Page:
Aetna Inc. said Friday it canceled plans to sell insurance on Maryland's new health insurance exchange, set to open Oct. 1 as part of the federal health care reform law, after regulators cut the rates it could charge consumers for its plans. Aetna was one of several carriers poised to sell on the state's exchange, along with Coventry Health Care, which Aetna acquired this spring. But Aetna told Maryland Insurance Commissioner Therese M. Goldsmith in a letter this week that cuts regulators made to the rates the companies had proposed "would not allow us to collect enough premiums to cover the cost of the plans.
BUSINESS
By Chris Korman, The Baltimore Sun | August 17, 2012
Progressive Insurance has reached a settlement with the family of Kaitlynn Fisher, days after her brother's online rant against the company unleashed a torrent of backlash on social media. Fisher's family will receive a payment in the "tens of thousands," according to its attorney, Allen W. Cohen of Annapolis. "It's exactly how much we asked for," he said. The settlement prevents Cohen from filing a complaint with the Maryland Insurance Commissioner, he said, and the payment is separate from the judgment rendered by a jury in Baltimore Circuit Court last week awarding the Fishers $760,000.
BUSINESS
By Mark Guidera and Mark Guidera,SUN STAFF | February 24, 1998
Two of Baltimore's oldest life insurance companies, Home Mutual Life Insurance Co. and Baltimore Life Insurance Co., said yesterday that they plan to merge, creating a company with more than $700 million in assets.If the merger is approved by policyholders and the Maryland insurance commissioner, the combined company will be called Baltimore Life.The companies said they hope to close the merger by Sept. 30.L. John Pearson, president and chief executive officer for Baltimore Life, said the merger would not result initially in any loss of jobs, and the company is not embarking on an acquisition or merger strategy.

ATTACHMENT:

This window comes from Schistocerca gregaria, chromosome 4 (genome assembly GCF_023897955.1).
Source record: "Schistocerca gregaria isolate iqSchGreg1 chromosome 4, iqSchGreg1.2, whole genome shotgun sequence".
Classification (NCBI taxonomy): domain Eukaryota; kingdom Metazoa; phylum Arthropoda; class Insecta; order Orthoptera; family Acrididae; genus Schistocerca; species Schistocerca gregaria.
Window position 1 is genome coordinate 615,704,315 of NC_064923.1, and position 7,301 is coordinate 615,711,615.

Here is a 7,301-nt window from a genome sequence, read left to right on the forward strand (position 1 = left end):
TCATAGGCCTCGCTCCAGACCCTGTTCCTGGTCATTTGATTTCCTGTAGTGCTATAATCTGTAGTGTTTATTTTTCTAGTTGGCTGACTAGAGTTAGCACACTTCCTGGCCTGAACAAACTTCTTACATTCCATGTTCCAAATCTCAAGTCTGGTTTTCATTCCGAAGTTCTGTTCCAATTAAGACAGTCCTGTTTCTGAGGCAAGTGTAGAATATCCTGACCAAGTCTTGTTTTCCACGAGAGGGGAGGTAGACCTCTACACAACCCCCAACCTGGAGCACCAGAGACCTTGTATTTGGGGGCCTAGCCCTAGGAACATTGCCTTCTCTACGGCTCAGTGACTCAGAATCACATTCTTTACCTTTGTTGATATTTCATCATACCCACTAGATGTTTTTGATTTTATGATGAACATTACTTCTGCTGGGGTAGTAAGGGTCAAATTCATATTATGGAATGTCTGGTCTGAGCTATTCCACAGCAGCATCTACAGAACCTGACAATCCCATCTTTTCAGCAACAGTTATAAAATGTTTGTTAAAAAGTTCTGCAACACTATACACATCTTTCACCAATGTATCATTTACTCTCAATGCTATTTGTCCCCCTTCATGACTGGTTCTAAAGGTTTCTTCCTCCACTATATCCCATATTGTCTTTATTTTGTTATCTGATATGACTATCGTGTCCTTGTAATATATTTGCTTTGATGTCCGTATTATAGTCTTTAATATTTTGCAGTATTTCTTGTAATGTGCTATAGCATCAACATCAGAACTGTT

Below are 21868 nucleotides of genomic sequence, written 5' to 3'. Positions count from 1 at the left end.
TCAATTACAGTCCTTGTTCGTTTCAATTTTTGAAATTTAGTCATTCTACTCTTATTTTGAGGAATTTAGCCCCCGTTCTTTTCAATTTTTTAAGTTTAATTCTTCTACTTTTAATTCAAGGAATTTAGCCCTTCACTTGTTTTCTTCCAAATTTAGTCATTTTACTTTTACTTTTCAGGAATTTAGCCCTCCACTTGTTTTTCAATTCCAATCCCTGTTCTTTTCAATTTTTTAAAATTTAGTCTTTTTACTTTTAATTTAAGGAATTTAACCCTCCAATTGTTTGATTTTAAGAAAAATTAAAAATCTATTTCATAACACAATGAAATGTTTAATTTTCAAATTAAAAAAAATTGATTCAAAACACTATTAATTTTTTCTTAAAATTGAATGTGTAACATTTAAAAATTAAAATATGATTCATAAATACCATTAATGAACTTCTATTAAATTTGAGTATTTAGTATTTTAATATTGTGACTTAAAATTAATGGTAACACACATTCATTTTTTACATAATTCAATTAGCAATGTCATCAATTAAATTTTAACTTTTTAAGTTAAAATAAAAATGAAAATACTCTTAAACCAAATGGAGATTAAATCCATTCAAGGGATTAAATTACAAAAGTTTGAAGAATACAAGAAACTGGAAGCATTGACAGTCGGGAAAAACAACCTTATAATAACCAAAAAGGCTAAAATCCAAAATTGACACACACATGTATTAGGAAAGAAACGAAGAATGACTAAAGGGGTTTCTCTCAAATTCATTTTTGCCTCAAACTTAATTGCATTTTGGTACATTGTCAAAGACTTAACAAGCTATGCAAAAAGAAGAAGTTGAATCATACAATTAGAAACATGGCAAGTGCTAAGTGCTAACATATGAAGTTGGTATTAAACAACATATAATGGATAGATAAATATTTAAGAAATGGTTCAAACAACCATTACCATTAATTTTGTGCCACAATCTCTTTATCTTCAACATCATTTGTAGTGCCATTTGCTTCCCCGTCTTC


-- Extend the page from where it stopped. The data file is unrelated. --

NEWS
January 10, 1991
Applications are now being taken by Bowie Ambulatory Care, a non-profit group, to provide an alternative to nursing homes. Residents share a private home with three other senior citizens. Each resident has his or her own room. Nursing assistants provide 24-hour care. All meals are prepared to each resident's needs. Transportation and community activities are also available.Information: 464-0242 (Susan Masters).COURSE ON PAINTING MEETS ON THURSDAYSA free 10-week painting class for anyone 60 years or older will begin Thursday, Jan. 10, at Brooklyn Park Library, 1 E. Eleventh Ave.The class will meet each Thursday from 1 to 3 p.m. Beginners through advanced students are encouraged to attend.
BUSINESS
By M. William Salganik and M. William Salganik,SUN STAFF | October 25, 2003
The District of Columbia insurance commissioner yesterday ordered CareFirst BlueCross BlueShield not to change its board, bylaws or corporate goals without his approval. The order, similar to one issued by Delaware's insurance commissioner in April, is the latest salvo in a dispute in which Maryland is attempting to reform the region's largest insurer. Lawrence W. Mirel, the D.C. commissioner, noted in his order that "efforts to comply with the Maryland legislation may prejudice the interests" of CareFirst members served by the D.C. plan, or "negatively impact" the plan's "financial stability, product offerings, underwriting standards, etc."